On Sunday, its price rose to $11,328 following news that an unknown investor had bought $344 million worth of bitcoin between February 9 and February 12. The purchase was preceded by a huge sell-off that had erased more than 50 percent of the cryptocurrency market value amid speculation of growing regulation and security fears.
Bitcoin fell from $20,000 in December to below $6,000 on February 4. However, after the news of the huge buy, other investors poured money into crypto-assets.
Justin’s note: Volatility has come storming back.
Just look at the CBOE Volatility Index (VIX), which measures how volatile investors expect the market to be over the next 30 days.
It’s up 89% since the start of the year. Last week, it hit the highest level since 2016.
Investors aren’t used to this. After all, last year was the least volatile year ever for U.S. stocks. That lulled many investors to sleep. It led them to take risks they would normally never take.
Now, those same people are wondering what to do. They aren’t sure if this is just a run-of-the-mill pullback…or the start of something much worse.
To help answer this question, I called up Doug Casey. I knew he would have an interesting take on this matter…
Justin: Doug, U.S. stocks took a beating recently. Where do you see things going from here?
Doug: Well, I hate to make a firm prediction of timing. The fact that things have held together, against all odds, since 2009, has underlined the old saying about just because something is inevitable doesn’t mean it’s imminent. Predictions of disaster, and all these things unwinding, have been wrong over the last half a decade. And the smart bet is always for muddling through, in the direction of progress. But it seems that we’ve finally reached a peak, a major turning point.
Justin: So, what have you done to protect your wealth?
Doug: At the beginning of the year, I took all my original capital out of cryptos, plus 150% profits. I also took profits on crypto stocks. I got in late, and out a bit late. But it was a happy experience.
CCH Daily recently reported that, in respect of Carillion, “the official receiver will make an application to the High Court for PricewaterhouseCoopers (PwC) to be appointed as special managers, to act on behalf of the official receiver, and we further anticipate that an order will be granted to that effect.”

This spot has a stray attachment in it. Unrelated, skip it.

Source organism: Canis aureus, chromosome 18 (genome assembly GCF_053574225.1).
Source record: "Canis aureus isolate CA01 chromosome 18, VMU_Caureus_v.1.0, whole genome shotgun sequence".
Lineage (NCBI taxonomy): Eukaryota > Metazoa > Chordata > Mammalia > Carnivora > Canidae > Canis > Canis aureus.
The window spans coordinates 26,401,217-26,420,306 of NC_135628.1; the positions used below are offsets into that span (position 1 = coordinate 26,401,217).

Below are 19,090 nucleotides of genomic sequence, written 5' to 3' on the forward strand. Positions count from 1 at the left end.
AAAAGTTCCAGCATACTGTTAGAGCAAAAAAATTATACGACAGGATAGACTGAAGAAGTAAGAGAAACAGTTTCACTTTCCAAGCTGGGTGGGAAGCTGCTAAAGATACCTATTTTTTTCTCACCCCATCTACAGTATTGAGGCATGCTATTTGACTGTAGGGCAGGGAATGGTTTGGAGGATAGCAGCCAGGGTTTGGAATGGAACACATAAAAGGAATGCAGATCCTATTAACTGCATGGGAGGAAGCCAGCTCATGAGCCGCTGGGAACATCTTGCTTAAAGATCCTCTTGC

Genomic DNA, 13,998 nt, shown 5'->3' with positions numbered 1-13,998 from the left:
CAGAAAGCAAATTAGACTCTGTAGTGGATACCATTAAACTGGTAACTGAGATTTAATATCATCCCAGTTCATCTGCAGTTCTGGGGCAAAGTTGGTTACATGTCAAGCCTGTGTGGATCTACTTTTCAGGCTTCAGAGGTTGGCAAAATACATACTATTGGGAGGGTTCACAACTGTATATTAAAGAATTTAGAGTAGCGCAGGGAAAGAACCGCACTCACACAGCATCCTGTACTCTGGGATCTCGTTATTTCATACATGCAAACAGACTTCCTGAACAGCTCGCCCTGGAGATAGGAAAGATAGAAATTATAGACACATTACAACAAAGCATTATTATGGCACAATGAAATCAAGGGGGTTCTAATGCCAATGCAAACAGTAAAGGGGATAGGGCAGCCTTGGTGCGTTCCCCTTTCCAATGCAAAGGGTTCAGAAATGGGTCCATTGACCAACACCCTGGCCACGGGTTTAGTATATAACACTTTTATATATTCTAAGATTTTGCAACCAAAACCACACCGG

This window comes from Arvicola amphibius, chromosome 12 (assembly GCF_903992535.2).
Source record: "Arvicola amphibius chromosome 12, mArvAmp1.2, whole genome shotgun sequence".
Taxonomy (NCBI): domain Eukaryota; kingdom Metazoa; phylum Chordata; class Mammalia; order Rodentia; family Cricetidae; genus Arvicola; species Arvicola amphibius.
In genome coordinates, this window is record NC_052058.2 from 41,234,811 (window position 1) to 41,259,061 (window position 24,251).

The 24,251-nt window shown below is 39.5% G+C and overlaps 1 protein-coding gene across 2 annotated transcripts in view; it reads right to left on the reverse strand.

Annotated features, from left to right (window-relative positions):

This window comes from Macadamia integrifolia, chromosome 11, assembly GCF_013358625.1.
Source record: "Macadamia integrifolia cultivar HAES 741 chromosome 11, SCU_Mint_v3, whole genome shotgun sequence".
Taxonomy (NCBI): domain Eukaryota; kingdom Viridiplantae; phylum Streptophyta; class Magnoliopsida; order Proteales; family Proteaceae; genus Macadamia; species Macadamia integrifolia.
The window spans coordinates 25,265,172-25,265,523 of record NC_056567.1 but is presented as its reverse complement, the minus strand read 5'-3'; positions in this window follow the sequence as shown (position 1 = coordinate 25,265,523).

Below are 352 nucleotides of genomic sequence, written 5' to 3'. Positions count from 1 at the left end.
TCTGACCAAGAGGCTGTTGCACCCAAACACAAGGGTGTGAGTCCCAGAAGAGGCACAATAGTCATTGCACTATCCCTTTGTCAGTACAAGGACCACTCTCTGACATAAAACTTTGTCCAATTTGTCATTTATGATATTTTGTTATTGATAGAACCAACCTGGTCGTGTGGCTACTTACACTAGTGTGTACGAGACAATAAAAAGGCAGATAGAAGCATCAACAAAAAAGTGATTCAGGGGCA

It has also emerged that the government had awarded “contracts worth £2bn to the firm even after it had issued profit warnings.” When challenged on this issue a senior government minister replied that “contracts awarded after the profit warnings were only won as part of joint ventures (JVs) where the other JV partners would guarantee the provision of services.”
H/t reader squodgy:
“My own experience with “The Big Four” was along the same lines.
They audited the books with small random samples as against checking the full monty as it used to be done.
Sadly the Accountancy charters are as much to blame for lowering the standards in favour of speeding things up for the big boys.
A classic case of pressure from above.
They all deserve what they get….except the poor minion.”
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“Karen Hudes used to be a key pro at the World Bank until she joined the dots & blew the whistle.
Here she joins with what David Icke has been trying to get over for nearly 30 years.
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The greatest financial/economic collapse in (known) world history has been planned a long time ago.
I’ve told you about this many, many times.
Continue to prepare for (total) collapse,…
…because it’s coming.
Financial insiders contemplate “imminent” 2018 US stock market crash of up to “50%”https://t.co/fw7bgkHZxL
— Infinite Unknown (@SecretNews) February 17, 2018
Coming dramatic decline of US stock prices would trigger global recession, finds grim forecast to be explored at roundtable hosted by British financial services think-tank
A new analysis published on the website of a London-based think-tank, funded by the world’s biggest banking and financial services institutions, warns that the US stock market is on the brink of an imminent crash that could trigger another global recession.
The document by a senior US economist and former Houblon-Norman Fellow at the Bank of England is published on the website of the Centre for the Study of Financial Innovation (CSFI), which runs around 100 roundtable events a year involving financial services insiders from the UK and beyond.
The document forecasts that in 2018, US stock prices are likely to plummet by as much as “forty to fifty percent” — compared to the less than five percent plunge in early February. The document was published weeks before the recent stock market volatility.
The warning of a forty to fifty percent drop points to the prospect of a global financial crash worse than the 2008 banking collapse.
Billionaire Wilbur Ross made his money working for Rothschild, has an apartment in the same building as Evelyn de Rothschild & Henry Kissinger.
— Infinite Unknown (@SecretNews) February 16, 2018